Apr 5, 2024 3 min read

Apple says Spotify should stay out of its ongoing Epic legal battle

Spotify recently filed an amicus brief in support of Epic Games in the Fornite maker’s ongoing legal battle with Apple over its App Store rules. But in a new legal filing this week, Apple said that Spotify is just “parroting” Epic’s own arguments and its intervention should be rejected

Apple says Spotify should stay out of its ongoing Epic legal battle

Apple this week urged the court hearing its ongoing legal battle with Fortnite maker Epic Games to reject attempted interventions by other app developers, including Spotify

The developers all submitted amicus briefs, where third parties provide information relating to cases in which they have interest but are not directly involved. However, says Apple, those filings simply “parrot” arguments made by Epic itself, while also seeking to “relitigate” grievances where the court previously ruled in Apple’s favour. 

“These proposed amici are - or include - multi-billion-dollar companies that do not purport to speak for either consumers or the vast majority of iOS developers”, Apple said in its own legal filing earlier this week. “The proposed amicus briefs merely parrot the arguments made by Epic Games in its motion to enforce the injunction”. 

Epic sued Apple over its App Store rules relating to in-app payments. Like Spotify, Epic objects to a rule that forces it to take in-app payments on iOS devices via Apple’s own commission charging transactions system, and another that prohibits the sign-posting within an app of alternative payment options elsewhere on the internet. Those rules, Epic, Spotify and other app developers have repeatedly argued, are anti-competitive. 

However, in court Epic failed to convince a judge that Apple’s rules violate US competition law. But the rule against sign-posting other payment options - often called the anti-steering provision - was deemed to be in violation of California’s unfair competition law. 

As a result, the court issued an injunction ordering a change to that provision. Therefore Apple is now allowing the sign-posting of other payment options in the US, but on the condition that it can still claim a commission on any transaction that began within an iOS app. 

Epic argues that the way Apple is complying with the injunction means app developers are no better off and, as a result, its approach is a “blatant violation” of the court’s order that will “nullify” what the judge sought to achieve. 

To that end, last month it urged the court to hold Apple in contempt for violating the earlier injunction, and to then order the tech giant to allow the sign-posting of alternative payment options in a more Epic friendly way.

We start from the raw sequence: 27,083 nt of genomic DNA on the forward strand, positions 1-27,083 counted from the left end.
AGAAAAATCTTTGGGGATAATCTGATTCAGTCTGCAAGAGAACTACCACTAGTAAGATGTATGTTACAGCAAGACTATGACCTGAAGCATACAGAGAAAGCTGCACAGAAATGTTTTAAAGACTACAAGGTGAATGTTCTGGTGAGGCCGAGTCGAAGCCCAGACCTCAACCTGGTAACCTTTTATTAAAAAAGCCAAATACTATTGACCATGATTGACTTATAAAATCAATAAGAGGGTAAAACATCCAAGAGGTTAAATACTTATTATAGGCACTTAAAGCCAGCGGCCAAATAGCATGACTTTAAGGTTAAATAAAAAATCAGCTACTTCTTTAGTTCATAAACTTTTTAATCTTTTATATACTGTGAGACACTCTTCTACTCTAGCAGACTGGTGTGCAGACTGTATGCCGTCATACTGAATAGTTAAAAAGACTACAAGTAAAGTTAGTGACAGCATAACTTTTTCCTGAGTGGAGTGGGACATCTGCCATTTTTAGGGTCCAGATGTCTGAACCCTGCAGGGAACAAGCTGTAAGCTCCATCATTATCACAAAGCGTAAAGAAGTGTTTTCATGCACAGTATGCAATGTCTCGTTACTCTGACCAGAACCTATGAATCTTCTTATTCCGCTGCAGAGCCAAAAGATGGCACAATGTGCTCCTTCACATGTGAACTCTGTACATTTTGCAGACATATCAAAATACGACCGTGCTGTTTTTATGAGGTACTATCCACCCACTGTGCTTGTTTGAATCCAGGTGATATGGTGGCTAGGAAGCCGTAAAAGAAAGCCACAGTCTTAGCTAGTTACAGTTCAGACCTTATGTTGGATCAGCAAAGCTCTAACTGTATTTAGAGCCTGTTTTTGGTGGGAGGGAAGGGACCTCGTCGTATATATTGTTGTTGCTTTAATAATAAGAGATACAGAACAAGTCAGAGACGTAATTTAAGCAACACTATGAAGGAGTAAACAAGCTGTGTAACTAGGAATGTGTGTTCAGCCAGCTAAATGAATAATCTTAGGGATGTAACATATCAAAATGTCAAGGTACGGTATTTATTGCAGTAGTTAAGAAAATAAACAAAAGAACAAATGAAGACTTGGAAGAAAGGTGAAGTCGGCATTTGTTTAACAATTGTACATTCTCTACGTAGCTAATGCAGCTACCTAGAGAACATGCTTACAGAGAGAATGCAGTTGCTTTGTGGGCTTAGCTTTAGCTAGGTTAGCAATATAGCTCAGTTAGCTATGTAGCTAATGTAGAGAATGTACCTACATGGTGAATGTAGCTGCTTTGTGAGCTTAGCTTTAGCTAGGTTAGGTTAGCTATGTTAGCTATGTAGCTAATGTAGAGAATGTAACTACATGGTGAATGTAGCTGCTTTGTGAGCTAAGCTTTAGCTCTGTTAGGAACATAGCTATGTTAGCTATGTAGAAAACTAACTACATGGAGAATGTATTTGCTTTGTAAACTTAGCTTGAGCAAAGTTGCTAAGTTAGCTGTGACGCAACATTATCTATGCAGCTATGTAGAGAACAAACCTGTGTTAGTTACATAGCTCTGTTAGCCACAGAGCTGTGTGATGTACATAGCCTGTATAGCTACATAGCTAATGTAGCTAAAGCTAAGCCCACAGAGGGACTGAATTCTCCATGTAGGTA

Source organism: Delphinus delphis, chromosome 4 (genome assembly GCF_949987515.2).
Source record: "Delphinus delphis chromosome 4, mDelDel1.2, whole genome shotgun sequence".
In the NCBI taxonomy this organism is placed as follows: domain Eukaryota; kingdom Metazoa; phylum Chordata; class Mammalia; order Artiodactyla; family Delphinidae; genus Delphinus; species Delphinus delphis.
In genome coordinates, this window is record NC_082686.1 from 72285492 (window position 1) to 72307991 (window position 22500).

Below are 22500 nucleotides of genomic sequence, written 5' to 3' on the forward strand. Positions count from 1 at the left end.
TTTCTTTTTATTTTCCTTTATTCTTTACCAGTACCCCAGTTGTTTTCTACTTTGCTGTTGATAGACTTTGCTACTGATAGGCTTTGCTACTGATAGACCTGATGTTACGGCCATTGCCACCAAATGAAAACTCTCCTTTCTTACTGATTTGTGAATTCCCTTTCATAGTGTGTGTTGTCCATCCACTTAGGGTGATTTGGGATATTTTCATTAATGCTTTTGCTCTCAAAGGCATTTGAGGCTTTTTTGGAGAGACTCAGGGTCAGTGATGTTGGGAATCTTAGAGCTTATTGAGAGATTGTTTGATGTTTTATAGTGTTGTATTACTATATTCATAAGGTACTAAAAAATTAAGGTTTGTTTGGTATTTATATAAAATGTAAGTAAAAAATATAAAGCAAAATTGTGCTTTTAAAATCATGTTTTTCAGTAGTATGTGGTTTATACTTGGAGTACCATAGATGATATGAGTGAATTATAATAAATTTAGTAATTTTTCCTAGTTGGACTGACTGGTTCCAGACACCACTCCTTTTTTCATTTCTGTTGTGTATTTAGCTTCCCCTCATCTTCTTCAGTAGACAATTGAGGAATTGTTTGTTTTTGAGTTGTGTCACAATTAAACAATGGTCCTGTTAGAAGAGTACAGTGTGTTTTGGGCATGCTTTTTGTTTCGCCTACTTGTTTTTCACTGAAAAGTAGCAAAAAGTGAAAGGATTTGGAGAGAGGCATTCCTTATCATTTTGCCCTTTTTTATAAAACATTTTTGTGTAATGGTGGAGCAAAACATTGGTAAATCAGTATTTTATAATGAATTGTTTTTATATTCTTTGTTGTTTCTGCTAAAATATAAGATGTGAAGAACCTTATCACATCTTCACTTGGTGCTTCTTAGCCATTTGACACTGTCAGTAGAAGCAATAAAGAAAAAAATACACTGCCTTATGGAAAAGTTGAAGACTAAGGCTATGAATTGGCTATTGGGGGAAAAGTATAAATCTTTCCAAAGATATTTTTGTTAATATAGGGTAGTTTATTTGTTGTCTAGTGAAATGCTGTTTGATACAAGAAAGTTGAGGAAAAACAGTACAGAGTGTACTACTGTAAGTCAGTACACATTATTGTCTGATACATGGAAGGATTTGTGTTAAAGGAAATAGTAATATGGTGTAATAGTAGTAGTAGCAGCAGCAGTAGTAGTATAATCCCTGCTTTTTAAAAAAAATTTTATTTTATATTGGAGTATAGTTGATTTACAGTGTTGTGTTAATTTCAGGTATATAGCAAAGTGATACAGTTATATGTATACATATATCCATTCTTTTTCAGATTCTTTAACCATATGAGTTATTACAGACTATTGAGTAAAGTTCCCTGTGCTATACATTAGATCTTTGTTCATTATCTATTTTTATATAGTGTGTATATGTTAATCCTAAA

In its subsequent amicus brief supporting Epic, Spotify wrote that “Apple’s conduct shows that it has no intention of complying with this court’s directive”. Meta, Microsoft, X and Match Group all made a joint filing stating that, “the Apple plan comports with neither the letter nor the spirit of this court’s mandate”.

In its response to those filings this week, Apple said that “the principal complaint advanced by the proposed amici is that Apple continues to charge developers for certain transactions facilitated by the iOS platform”. But the court never said that Apple couldn’t charge developers in that way, just that it must allow alternative payment options to be signposted in iOS apps. 

“Like Epic, the proposed amici are trying to relitigate that issue through the lens of the unfair competition law injunction”, Apple’s legal filing continued. 

“At the same time, however, the proposed amici do not dispute that Apple - like all of them, and Epic itself - is entitled to charge platform participants for using its tools and technologies protected by intellectual property, access to the userbase, and many other benefits afforded developers”. 

The app developers, like Epic, are also “asking the court to impose new restrictions on Apple so that they can use the many benefits Apple provides developers for free. This has nothing to do with the letter or spirit of the injunction. The self-serving and profit-seeking interests of the proposed amici diverge from the goal of the injunction”. 

And, therefore, the attempts by Spotify et al to intervene in this latest stage of Apple’s dispute with Epic “should be denied”.

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